By Ted A James, MD, MHCM, FACS
May 31, 2018
The Paradox of U.S. Health Care
We are not as good as we should be. Despite incredible technological advances and high-levels of spending, compared to other countries, the U.S. health care system fails to achieve superior outcomes on many key health indicators including life expectancy, infant mortality, and preventable disease. Although we are capable of delivering some of the most exceptional care in the world, we do not do so reliably or in a well-coordinated manner. According to recent studies from the Commonwealth Fund, the U.S. tends to excel in doctor–patient relationships, wellness counseling, shared decision making, and chronic disease management. However, we operate in a system plagued with major disparities in access to primary care and gross social inequities. Innovations in our approach to health care are required in order to address these challenges and remove the barriers they present to providing reliable and sustainable care for all patients.
Health care does not exist in a vacuum separate from the rest of society. The socioeconomic environment has a powerful influence on individual behavior, disease burden, and health status. Upstream strategies consider the social determinants of health and aim interventions at the root causes of health problems in order to prevent or reduce the downstream impact—ultimately improving the health and well-being of individuals and the population. Our patients may be treated in hospitals, but their overall health is determined by their community and social context. Understanding this provides tremendous opportunity for optimizing health care.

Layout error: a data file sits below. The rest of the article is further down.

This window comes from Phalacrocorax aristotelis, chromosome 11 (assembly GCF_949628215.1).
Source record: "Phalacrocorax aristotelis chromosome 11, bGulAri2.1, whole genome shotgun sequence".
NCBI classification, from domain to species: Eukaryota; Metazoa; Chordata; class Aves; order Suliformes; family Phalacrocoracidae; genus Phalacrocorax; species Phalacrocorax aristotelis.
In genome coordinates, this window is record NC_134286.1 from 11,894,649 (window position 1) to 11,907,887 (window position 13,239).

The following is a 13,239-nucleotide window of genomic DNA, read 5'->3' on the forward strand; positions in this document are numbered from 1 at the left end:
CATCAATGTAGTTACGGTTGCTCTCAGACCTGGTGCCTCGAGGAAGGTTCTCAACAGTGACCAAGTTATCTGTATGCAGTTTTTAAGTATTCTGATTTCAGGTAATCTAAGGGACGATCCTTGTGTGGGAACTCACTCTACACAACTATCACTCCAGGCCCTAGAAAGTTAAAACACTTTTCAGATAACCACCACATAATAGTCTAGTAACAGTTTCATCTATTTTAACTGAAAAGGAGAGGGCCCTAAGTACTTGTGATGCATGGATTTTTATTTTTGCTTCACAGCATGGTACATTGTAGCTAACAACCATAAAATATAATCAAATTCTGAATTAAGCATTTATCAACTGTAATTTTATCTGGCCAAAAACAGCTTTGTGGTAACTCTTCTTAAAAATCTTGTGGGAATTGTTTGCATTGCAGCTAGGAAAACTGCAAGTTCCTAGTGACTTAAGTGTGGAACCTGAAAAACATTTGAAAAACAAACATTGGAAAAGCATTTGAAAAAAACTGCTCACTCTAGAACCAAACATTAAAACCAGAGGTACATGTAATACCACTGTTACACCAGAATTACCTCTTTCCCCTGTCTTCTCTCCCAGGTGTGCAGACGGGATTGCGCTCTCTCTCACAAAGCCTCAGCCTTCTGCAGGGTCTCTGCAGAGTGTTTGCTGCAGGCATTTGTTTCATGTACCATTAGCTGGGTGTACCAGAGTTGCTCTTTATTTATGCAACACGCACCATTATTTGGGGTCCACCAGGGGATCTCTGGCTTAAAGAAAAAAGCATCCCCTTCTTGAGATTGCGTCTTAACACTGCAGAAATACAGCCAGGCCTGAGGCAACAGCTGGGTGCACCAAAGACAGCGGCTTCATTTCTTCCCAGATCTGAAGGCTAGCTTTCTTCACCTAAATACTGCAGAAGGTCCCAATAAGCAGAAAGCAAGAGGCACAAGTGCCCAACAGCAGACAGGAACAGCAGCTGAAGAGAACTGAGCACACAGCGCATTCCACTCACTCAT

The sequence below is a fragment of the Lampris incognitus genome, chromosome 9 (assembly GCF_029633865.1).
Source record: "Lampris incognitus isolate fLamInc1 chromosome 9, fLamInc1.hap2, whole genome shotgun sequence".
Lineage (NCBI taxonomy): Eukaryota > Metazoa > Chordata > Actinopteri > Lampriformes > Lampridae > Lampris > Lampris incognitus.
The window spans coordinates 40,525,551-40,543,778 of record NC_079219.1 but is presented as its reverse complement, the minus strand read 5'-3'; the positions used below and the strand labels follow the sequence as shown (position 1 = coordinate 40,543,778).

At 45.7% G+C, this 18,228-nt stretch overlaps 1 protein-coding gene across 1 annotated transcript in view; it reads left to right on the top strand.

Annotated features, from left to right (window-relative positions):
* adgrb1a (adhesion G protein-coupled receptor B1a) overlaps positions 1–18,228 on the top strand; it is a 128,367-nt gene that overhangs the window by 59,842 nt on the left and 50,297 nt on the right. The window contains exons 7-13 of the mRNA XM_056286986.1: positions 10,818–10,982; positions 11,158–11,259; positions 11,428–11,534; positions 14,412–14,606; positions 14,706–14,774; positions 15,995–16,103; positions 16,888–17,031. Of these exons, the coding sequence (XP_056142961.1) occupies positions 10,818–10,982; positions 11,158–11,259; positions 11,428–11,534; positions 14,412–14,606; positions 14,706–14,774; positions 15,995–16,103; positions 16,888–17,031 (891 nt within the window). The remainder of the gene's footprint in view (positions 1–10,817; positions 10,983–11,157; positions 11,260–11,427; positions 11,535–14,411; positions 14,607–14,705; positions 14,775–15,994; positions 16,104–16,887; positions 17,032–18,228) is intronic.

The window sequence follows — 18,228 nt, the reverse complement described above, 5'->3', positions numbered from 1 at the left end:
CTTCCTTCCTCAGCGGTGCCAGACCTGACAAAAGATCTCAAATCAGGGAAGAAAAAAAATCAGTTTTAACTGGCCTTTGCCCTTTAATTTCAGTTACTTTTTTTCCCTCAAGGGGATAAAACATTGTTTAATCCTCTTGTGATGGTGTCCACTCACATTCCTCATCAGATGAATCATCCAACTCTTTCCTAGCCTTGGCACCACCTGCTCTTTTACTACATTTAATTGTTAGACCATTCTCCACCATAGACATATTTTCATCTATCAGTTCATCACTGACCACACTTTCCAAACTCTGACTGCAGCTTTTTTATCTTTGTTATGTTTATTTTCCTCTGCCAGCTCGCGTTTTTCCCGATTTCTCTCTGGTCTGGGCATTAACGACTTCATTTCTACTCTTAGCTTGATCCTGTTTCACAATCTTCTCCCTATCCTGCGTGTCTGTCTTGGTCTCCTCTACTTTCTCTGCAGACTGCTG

This type of ‘big picture’ approach has been successful in other areas of public policy. For example, the main reason that fatalities from automobile accidents fell significantly over the past century is not necessarily because we are better drivers, or because we are better at resuscitating trauma victims; it is because we enacted legislation to create safer driving conditions (e.g., safer roads, traffic lights, collapsible steering columns, airbags, and child care seats). By recognizing the importance of not only the driver, but also the vehicle and the highway environment, policies for road safety became more effective. Likewise, successfully improving U.S. health outcomes will require approaches that incorporate social conditions.
Many progressive hospital systems are leveraging upstream thinking by addressing the social, economic, and environmental conditions that contribute to poor health outcomes, shortened lives, and higher costs. Kaiser Permanente’s Center for Total Health seeks to better the community through initiatives focused on preventing violence, narrowing disparities in cancer care, promoting thriving schools, and creating healthy workplaces.
“We need to collaborate with local business and community leaders, and even our competitors, to create communities that are among the healthiest in the nation.” —Bernard Tyson, CEO, Kaiser Permanente
Other examples include Beth Israel Deaconess Medical Center’s Food is Medicine initiative, and Boston Medical Center’s investment in stable housing. These community outreach programs are having a positive impact on health outcomes; however, institutions receive little if any direct financial return for their contributions to improving the health of populations. Greater alignment of financial incentives with social efforts is needed in order to address the “wrong pocket” problem, in which the savings that accompany health improvements do not accrue to the investor.